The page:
Archive for category April 2012

Family Pictures in Political Rallies

By Kollengode S. Venkataraman

In this raucous primary season for the presidential elections, for a change, Republicans, known for their sedate intramural debates, are entertaining us with their mean-spirited name callings. After the elections in primaries, even those who come third and fourth deliver “victory” speeches, often with their families as backdrops. US politicians, unlike their counterparts in other democracies, surround themselves with their spouses and progeny in campaigns to reassure voters that they are hon­orable family men, which most of them are most of the time — and not scoundrels, which some of them are, some of the time for sure.

Sen. Rick Santorum, father of seven children, and Gov. Mitt Romney, father of five sons, touted their family backgrounds using their wives and children as “optically“ effective props. Being seasoned pols, they contrast­ed themselves from their leading Republican threat at one point, Speaker Newt Gingrich, subliminally taunting him for his far from flawless conjugal life — three marriages, divorcing his first two wives under circumstances far from acceptable in candidates seeking the US presidency.

The air-brushed photos of these candidates with large families stand in sharp contrast to married couples in the US having fewer and fewer children. Besides, college-educated married couples, irrespective of their religious affiliation and ethnicity, often have fewer children, some­times, no children. Paradoxically, families from this slice of the population are the well-informed, having all the resources for raising kids.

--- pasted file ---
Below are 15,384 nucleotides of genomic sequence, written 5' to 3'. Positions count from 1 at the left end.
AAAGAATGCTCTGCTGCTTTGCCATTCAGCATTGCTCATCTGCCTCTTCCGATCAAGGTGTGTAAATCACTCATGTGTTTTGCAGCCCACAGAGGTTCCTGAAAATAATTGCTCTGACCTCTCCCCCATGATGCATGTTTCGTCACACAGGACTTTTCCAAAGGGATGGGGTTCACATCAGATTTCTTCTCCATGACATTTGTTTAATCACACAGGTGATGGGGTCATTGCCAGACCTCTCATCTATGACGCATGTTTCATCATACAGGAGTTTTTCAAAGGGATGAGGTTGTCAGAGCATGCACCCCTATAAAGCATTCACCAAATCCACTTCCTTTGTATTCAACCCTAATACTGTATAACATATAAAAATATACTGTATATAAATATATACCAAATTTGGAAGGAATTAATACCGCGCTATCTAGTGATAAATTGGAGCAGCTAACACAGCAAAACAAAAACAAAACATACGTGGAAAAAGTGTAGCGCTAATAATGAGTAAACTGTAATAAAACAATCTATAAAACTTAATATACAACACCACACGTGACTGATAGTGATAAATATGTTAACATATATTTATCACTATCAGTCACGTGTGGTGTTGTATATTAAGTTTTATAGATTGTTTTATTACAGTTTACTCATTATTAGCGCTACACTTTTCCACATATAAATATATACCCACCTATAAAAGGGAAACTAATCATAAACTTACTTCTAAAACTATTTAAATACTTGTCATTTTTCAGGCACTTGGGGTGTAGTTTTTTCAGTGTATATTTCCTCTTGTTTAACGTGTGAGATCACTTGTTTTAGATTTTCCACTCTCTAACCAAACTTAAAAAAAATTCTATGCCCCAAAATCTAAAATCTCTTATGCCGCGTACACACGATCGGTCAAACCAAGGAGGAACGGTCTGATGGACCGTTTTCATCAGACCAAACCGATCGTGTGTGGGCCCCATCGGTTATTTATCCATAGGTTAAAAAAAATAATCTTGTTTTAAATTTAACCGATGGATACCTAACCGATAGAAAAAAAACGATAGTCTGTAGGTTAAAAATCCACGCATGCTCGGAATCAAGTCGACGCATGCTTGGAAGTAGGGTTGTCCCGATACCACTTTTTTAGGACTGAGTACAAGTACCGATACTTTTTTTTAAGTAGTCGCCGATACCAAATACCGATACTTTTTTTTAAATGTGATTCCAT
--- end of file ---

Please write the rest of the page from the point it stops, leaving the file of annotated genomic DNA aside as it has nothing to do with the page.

So, Romney (a Mormon) and Santorum (a Catholic), having large fami­lies are exceptions because both are well educated and wealthy. So, Rom­ney and Santorum are to be admired for having large families. Demographi­cally that is exactly what we need. Our aging so­ciety is primed by service industry jobs. If we cannot get youngsters from our own population pool for these jobs — either because of the harsh working conditions or low pay (usually both) — there is no way we can avoid getting them from poorer nations, legally or ille­gally. This is a global trend. Even in populous nations such as India, China, Mexico, and Brazil, there is huge influx of less-educated poor people from rural parts to urban centers, and from their neighboring countries.

But all the family-value campaign rhetoric notwithstanding, US is not family-friendly for people to wanting have large families. The 6-week maternity leave for working mothers with newborn babies in the US is a scandal. In industrialized countries in Europe and Asia, and even in our neighboring Canada, maternity leave is for several months, with the mothers getting almost 80% of the salary. See here for getting a comparison: